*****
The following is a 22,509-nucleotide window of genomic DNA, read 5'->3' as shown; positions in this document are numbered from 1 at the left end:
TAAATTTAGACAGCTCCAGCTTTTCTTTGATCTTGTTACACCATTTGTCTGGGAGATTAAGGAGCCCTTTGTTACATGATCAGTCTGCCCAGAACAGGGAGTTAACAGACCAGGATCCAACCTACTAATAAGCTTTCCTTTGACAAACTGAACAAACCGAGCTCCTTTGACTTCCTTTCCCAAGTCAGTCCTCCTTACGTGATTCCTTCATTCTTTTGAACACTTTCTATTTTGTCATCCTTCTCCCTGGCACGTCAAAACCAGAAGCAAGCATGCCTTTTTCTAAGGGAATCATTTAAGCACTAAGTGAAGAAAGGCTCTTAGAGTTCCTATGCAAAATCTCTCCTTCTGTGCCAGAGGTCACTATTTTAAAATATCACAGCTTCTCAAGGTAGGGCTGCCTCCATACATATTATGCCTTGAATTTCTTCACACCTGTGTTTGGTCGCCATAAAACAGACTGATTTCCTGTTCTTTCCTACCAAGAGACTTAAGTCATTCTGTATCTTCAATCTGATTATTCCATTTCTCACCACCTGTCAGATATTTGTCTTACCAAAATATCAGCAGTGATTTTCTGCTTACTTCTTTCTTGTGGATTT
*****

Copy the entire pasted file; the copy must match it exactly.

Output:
The following is a 22,509-nucleotide window of genomic DNA, read 5'->3' as shown; positions in this document are numbered from 1 at the left end:
TAAATTTAGACAGCTCCAGCTTTTCTTTGATCTTGTTACACCATTTGTCTGGGAGATTAAGGAGCCCTTTGTTACATGATCAGTCTGCCCAGAACAGGGAGTTAACAGACCAGGATCCAACCTACTAATAAGCTTTCCTTTGACAAACTGAACAAACCGAGCTCCTTTGACTTCCTTTCCCAAGTCAGTCCTCCTTACGTGATTCCTTCATTCTTTTGAACACTTTCTATTTTGTCATCCTTCTCCCTGGCACGTCAAAACCAGAAGCAAGCATGCCTTTTTCTAAGGGAATCATTTAAGCACTAAGTGAAGAAAGGCTCTTAGAGTTCCTATGCAAAATCTCTCCTTCTGTGCCAGAGGTCACTATTTTAAAATATCACAGCTTCTCAAGGTAGGGCTGCCTCCATACATATTATGCCTTGAATTTCTTCACACCTGTGTTTGGTCGCCATAAAACAGACTGATTTCCTGTTCTTTCCTACCAAGAGACTTAAGTCATTCTGTATCTTCAATCTGATTATTCCATTTCTCACCACCTGTCAGATATTTGTCTTACCAAAATATCAGCAGTGATTTTCTGCTTACTTCTTTCTTGTGGATTT